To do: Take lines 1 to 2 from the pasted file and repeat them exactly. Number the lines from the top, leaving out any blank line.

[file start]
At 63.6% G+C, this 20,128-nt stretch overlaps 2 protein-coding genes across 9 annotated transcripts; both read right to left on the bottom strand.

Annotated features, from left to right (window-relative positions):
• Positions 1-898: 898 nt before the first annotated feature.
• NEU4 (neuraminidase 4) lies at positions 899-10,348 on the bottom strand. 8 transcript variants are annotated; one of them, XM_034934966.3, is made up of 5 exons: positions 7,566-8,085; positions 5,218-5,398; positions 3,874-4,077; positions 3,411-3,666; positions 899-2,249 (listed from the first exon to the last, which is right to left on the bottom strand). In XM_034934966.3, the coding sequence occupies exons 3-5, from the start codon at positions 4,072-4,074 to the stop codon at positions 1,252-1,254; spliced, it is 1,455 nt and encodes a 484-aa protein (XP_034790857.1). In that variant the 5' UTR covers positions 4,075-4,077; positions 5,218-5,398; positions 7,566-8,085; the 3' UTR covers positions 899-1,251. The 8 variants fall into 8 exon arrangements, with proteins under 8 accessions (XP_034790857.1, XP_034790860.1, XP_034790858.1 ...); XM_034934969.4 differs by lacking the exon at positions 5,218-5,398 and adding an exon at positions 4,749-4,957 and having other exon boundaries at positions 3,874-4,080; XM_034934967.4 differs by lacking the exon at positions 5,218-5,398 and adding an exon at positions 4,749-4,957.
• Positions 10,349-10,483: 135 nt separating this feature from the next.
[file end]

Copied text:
At 63.6% G+C, this 20,128-nt stretch overlaps 2 protein-coding genes across 9 annotated transcripts; both read right to left on the bottom strand.

Annotated features, from left to right (window-relative positions):